The River Wye has been downgraded after experiencing declines of important species like Atlantic salmon and white-clawed crayfish.
Conservationists are concerned at Natural England’s updated status of unfavourable-declining and said without urgent help and appropriate management, the river will never achieve a favourable or recovering condition.
Classified as a Site of Special Scientific Interest, the Wye begins in Wales and runs along the border with England to the Severn Estuary.
It is home to numerous intensive chicken units and livestock farms on either side of the border which, combined with sewage pollution, has caused phosphate-fuelled algal blooms, The Wildlife Trusts said.
Algal blooms consume so much oxygen in the river that other forms of life struggle to survive.
Natural England last assessed the Wye and its tributary the River Lugg in 2010 and on seven units of assessment found one to be favourable, with the rest unfavourable-recovering.
It said that because of the decline in salmon and crayfish all assessment units must now be ranked as unfavourable-declining.
Joan Edwards, director of public affairs at The Wildlife Trusts, said: “That the Wye is in even worse condition now will come as no surprise to the people that love and live near it.
“But this new admission represents a shocking failure by the agencies and authorities in Wales and England that are supposed to protect this once beautiful river.
“Wider research shows that farm pollution is the main cause of its decline – that’s why the authorities must enforce the law wherever the causes of pollution are clear.
“It’s time to prevent more chicken sheds from being built and ensure that all farmers are rewarded for nature-friendly, cleaner food production methods.”
The group is calling for a moratorium on any new extended intensive livestock production units in the Wye catchment, publication of all water data held by Natural Resources Wales, the Environment Agency and local authorities, and for farmers working more sustainably to reduce pollution to be rewarded.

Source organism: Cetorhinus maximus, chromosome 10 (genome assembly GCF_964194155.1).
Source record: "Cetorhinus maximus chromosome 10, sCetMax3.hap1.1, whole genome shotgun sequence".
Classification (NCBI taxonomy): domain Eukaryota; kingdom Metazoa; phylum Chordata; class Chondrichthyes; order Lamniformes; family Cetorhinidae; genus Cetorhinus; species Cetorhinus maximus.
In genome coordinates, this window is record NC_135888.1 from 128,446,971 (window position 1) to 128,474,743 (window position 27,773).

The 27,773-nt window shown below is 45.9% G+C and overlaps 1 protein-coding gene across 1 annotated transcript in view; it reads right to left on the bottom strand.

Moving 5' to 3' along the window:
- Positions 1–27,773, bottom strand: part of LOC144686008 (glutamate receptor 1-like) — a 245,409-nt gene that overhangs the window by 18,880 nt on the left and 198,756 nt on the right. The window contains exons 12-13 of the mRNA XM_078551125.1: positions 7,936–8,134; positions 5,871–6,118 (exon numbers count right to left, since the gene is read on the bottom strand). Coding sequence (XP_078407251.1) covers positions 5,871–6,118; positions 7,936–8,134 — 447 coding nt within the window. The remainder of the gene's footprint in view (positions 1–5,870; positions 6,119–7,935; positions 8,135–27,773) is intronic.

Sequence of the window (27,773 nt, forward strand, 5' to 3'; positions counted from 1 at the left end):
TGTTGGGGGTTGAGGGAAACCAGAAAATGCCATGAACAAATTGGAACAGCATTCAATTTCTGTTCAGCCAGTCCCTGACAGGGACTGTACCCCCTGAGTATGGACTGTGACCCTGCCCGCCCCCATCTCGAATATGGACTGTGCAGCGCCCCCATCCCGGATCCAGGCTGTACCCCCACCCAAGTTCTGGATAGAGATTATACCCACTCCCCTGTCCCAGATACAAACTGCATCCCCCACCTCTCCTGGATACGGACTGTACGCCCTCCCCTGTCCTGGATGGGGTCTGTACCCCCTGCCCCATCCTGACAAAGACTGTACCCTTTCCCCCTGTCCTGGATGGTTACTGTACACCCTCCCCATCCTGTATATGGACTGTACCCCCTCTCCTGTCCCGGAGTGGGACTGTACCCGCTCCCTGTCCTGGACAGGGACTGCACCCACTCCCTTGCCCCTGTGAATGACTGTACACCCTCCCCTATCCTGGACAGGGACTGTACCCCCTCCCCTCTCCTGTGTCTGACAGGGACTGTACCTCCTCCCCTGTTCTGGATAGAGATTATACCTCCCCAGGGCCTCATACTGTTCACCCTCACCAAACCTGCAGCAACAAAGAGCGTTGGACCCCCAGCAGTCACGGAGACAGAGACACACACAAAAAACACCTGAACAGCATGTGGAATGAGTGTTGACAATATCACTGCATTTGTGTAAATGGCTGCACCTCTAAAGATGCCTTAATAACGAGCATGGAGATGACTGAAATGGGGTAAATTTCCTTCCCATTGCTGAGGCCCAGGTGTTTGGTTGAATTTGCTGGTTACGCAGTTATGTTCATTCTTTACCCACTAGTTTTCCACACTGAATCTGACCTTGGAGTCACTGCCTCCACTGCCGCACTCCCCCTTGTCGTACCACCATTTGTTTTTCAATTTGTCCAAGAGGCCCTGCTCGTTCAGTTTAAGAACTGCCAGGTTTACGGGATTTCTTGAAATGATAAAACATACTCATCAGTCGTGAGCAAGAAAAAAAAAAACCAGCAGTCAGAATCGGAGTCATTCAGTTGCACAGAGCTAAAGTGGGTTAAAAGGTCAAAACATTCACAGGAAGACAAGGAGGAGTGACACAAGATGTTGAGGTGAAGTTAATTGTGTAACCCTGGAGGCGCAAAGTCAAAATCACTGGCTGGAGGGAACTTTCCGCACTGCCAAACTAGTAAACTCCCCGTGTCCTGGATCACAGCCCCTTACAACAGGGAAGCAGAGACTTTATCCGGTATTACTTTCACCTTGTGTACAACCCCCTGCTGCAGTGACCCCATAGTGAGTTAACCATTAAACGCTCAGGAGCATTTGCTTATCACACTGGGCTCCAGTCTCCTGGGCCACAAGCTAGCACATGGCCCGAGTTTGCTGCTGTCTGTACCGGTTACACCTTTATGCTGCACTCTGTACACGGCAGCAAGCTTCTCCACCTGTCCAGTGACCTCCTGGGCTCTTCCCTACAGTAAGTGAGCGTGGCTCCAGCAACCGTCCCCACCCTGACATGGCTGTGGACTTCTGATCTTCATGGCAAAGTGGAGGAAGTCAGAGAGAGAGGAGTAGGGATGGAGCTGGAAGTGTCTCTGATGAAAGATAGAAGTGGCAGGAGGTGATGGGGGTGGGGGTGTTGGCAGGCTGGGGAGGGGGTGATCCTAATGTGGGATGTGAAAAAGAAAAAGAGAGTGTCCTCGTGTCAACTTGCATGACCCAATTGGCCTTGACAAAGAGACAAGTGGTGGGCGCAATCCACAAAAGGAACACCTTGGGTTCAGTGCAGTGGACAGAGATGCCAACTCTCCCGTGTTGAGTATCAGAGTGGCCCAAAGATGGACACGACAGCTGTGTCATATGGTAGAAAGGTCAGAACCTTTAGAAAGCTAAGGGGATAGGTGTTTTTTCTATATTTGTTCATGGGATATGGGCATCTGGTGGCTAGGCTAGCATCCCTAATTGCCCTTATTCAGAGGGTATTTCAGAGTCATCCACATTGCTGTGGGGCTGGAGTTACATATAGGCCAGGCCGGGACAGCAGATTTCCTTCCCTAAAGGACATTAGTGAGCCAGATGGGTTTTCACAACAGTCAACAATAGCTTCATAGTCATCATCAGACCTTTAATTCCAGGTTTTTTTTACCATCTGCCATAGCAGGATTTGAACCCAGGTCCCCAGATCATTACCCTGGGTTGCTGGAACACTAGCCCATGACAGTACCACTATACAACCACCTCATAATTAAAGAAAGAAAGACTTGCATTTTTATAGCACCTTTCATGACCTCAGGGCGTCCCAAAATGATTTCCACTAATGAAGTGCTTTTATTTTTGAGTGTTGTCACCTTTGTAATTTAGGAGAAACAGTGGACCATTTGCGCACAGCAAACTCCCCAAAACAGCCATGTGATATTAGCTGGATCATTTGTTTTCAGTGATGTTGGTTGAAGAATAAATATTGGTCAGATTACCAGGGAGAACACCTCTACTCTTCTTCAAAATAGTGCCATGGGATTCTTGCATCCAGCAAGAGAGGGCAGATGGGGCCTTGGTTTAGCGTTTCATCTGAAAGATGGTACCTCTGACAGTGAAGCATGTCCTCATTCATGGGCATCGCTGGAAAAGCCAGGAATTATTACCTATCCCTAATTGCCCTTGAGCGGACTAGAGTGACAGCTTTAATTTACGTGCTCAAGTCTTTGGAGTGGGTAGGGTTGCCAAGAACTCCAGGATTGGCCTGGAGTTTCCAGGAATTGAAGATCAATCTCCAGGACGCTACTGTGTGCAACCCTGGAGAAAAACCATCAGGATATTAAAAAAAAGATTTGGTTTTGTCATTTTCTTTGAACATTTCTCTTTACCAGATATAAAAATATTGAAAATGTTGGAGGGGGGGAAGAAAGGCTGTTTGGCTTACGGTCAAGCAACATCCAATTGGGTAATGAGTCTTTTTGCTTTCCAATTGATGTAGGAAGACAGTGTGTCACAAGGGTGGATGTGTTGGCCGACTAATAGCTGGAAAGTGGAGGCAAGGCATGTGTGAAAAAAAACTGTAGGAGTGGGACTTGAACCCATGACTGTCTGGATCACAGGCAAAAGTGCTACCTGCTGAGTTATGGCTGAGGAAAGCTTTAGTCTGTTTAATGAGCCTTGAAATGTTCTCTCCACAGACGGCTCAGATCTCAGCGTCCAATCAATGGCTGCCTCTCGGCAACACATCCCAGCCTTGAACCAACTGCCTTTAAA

Jamie Audsley, chief executive of Herefordshire Wildlife Trust, said: “Current approaches have failed to keep the River Wye in a healthy condition.
“What we now need to see is a cross-government plan to bring the Wye back into a favourable condition.
“The Wye should be a river where salmon and otters thrive and people can safely swim.
“The plan will need to involve governments, regulators, farm businesses and others, and ensure a consistent approach across England and Wales.”
Environment Secretary Therese Coffey met with farmers, conservationists and local officials in the Wye catchment on Tuesday to discuss the pollution.
She said she wants to double the funding available for slurry infrastructure and for a scheme offering one-to-one advice to farmers on how to reduce water and air pollution, as well as grow the Environment Agency’s agricultural regulation workforce and pay farmers to work sustainably.
After chairing a roundtable discussion, she said: “The River Wye is clearly struggling and it is vital that we turn the tide on its decline.
“As I set out in our Plan for Water, we need local plans catchment by catchment, community by community, to tackle issues that are affecting water quality.
“Bringing people together from the local communities, it is clear we have a common goal.
“We do all need to work together at a greater pace and with purpose to actively support our farmers and food producers to produce food sustainably and reduce pollution.
“With the River Wye rising in Wales, it is important to work with the Welsh Government on this issue and I welcome them joining my roundtable today.”
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